I was born in 1965, the year the first U.S. combat troops went to Vietnam. Growing up in middle-class America in the late 1970s and early 1980s, I distinctly remember that “Vietnam” — the place name stood in for a great many things left unsaid — was not discussed, almost taboo, among my parents’ generation. I didn’t realize this at the time, of course. I could only smell it, like the residue of something the dog left on the carpet, through the layers of deodorant and disinfectant.
Americans who had lived through “Vietnam” were emotionally and politically exhausted and had declared a tacit truce among themselves. That suited them — all of them, on all sides — but it left my generation poorly served. How can young people learn the lessons of history, if no one is willing to teach them? I had to assemble the puzzle for myself later, through self-directed reading and actually going to live in Southeast Asia. My first clue that I would need to do this came when I asked an older friend what “the ’60s” had been all about, and he blurted out in bitter exasperation: “It was about how the blood of the war got on everyone’s hands, and we couldn’t wash it off. It’s still all over the place.”
And it still is. And now, even to get back to Vietnam to deal with it honestly, we would have to wade neck-deep through several more recent wars’ worth of moral and historical muck. I wonder what the chances are of that. We do have the excuse that we have immediate and pressing compulsions and distractions, as well as both genuine and bogus causes for optimism. But we always have those. We had them, for example, during “Vietnam” itself. “You would hear constantly, ‘Napalm will win the war for us,'” Clyde Edwin Pettit told me when I knew him in Bangkok in the mid-1990s, when he was returning annually to Vietnam. “F–king napalm was the greatest thing ever to come down the pike, you woulda thought. It was always something was winning the war.”
Pettit was the author of a prescient 1966 letter to J. William Fulbright that compelled that powerful senator to reverse his position on the war, and of the 1975 book The Experts: 100 Years of Blunder in Indo-China (alternate subtitle: The Book That Proves There Are None), which consists of 439 pages of nothing but direct quotations from politicians, professors, and pundits, all purporting to understand what was happening or to know what was going to happen in Vietnam, arranged chronologically. Read from cover to cover, as Ed insisted it should be, The Experts amounts to a narrative of mounting horror and increasingly tortuous self-delusion. If this sounds familiar, it should. If any document demonstrates the staying power of human self-delusion, it’s Pettit’s masterpiece.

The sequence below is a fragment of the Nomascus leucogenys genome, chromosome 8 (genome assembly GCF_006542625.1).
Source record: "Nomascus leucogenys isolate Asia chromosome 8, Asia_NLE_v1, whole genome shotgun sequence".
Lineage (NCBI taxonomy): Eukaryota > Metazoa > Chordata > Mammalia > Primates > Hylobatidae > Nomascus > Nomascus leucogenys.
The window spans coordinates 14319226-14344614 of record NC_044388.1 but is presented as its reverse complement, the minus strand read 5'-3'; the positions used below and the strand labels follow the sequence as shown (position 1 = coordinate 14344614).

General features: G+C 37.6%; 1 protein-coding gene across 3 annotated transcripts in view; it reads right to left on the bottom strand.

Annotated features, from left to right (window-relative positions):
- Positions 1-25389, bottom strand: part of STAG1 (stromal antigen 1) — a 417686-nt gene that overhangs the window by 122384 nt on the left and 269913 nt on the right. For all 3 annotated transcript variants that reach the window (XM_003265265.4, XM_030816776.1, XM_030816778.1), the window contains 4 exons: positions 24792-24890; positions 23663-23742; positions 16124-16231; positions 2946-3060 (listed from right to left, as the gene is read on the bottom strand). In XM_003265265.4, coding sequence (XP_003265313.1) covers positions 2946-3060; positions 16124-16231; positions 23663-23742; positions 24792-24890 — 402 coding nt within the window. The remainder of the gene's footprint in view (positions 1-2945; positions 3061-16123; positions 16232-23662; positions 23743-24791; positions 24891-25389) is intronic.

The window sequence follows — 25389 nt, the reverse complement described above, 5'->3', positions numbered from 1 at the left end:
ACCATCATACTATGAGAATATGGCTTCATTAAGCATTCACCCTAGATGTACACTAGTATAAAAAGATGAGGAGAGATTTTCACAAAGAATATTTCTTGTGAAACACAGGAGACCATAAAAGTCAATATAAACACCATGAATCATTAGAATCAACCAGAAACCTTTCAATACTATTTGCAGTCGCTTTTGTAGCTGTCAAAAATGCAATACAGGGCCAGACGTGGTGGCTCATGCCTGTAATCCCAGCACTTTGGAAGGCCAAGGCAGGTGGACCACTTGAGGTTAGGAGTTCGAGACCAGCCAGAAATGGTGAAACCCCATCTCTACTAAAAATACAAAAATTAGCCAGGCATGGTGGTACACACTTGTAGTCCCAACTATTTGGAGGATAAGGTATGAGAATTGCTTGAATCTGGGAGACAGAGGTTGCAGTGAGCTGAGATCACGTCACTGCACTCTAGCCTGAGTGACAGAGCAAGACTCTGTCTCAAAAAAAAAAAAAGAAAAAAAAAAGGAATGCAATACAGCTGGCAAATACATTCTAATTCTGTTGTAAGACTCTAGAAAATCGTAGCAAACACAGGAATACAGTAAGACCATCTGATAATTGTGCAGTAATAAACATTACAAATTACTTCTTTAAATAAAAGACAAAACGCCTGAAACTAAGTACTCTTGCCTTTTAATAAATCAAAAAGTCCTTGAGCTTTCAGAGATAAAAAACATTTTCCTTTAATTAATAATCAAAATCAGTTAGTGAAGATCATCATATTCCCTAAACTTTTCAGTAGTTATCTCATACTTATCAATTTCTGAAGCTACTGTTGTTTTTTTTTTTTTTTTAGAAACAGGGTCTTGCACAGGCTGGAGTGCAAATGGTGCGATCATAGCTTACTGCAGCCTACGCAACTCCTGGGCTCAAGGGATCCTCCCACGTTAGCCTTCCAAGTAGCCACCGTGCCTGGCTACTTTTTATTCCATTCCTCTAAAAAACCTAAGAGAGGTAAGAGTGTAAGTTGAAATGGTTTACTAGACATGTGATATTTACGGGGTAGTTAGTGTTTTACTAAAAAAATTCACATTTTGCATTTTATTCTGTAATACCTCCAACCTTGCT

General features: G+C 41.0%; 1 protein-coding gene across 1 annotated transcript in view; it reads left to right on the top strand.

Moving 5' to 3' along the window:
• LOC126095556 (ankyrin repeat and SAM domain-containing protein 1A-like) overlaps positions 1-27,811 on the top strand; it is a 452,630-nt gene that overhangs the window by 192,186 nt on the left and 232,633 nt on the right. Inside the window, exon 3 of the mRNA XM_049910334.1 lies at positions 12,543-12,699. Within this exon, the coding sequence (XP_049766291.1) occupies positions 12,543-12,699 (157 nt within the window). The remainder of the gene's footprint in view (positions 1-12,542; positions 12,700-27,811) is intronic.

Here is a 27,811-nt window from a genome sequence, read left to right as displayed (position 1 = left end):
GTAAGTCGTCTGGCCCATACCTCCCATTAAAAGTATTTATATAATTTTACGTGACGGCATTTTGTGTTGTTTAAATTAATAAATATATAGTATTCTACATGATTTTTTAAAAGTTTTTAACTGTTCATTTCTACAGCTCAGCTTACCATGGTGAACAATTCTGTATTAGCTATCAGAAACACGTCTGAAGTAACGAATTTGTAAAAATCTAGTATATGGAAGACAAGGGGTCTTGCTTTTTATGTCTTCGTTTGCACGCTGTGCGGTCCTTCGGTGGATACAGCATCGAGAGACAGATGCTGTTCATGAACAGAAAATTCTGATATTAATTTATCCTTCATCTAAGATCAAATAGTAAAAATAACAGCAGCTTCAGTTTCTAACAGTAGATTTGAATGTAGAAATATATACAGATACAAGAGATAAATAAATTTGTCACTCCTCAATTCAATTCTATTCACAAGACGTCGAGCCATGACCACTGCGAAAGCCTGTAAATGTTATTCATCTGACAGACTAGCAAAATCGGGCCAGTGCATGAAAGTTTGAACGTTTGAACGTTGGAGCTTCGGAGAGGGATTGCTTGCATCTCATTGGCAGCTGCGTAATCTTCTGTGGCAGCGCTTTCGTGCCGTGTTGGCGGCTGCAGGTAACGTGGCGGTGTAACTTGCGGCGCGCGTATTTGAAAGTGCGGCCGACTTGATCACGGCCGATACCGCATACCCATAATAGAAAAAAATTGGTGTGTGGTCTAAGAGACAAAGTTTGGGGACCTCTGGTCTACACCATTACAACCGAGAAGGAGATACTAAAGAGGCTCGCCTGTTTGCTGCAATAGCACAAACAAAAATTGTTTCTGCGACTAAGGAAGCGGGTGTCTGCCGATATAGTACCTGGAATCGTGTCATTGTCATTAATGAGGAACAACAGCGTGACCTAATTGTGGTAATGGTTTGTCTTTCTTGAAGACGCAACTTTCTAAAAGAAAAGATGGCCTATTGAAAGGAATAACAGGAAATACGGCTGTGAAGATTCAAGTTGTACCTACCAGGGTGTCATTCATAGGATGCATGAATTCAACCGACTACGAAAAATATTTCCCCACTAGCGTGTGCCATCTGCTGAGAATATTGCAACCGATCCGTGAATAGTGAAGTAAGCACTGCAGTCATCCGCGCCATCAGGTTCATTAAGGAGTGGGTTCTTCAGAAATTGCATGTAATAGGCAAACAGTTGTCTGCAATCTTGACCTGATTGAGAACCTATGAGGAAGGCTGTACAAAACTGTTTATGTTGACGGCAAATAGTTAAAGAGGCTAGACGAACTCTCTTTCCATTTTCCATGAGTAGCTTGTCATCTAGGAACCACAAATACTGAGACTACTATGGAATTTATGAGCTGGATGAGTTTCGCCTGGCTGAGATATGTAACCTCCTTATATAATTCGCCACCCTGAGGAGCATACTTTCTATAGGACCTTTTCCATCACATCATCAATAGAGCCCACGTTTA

It occurred to me recently that, if he were alive today, Ed Pettit might say that drones are the napalm of our time. The common element is death rained down from the sky, and drones take this a step further by leaving the inflictors of it safe back in the States. Anyone who understood as Pettit did that, far from being “the greatest thing ever to come down the pike,” napalm was both immensely destructive to civilians on the ground in Vietnam and counterproductive to American goals, would endorse the argument made by the Pakistani novelist Mohsin Hamid in the May 23 issue of The New York Review of Books, that any hope of building a reliable partnership with the governments of countries like Pakistan depends on:
support for the complicated and unique internal political processes that can build in each a domestic consensus to combat extremists — who, after all, typically kill more locals than they do anyone else. International pressure and encouragement can help secure such a consensus. But it cannot be dispatched on the back of a Hellfire missile fired by a robot aircraft piloted by an operator sitting halfway around the world in Nevada.
I’m troubled by the fact that devices called drones feature prominently in Vietnam veteran Joe Haldeman’s ominously titled classic science-fiction novel The Forever War. I’m bothered by eyewitness accounts like that of William Dalrymple, author of Return of a King: The Battle for Afghanistan 1839-42, who recently told a Seattle audience: “In movies there’s usually one drone, and these guys in their shirt sleeves in Virginia directing them. But in Jalalabad it’s sort of like a New York taxi rank: all these drones taking off, one after the other.”
Above all, I’m haunted by my friend Uong Leap’s childhood memory of seeing Khmer Rouge fighters in the tops of palm trees, shooting AK-47s at U.S. helicopters in southeastern Cambodia in the early 1970s. “Oh, crazy time!” Leap told me, with a jarringly cheerful grin. Leap knows what came after that crazy time in Cambodia, because he survived it.
What will come after the current crazy time in Afghanistan and Pakistan?
ETHAN CASEY is the author of Alive and Well in Pakistan: A Human Journey in a Dangerous Time (2004), called “intelligent and compelling” by Mohsin Hamid and “wonderful” by Edwidge Danticat. He is also the author of Bearing the Bruise: A Life Graced by Haiti (2012) . His next book, Home Free: An American Road Trip, will be published in fall 2013 and is available for pre-purchase. Web: www.ethancasey.com. Facebook: www.facebook.com/ethancasey.author. Join his email list here.
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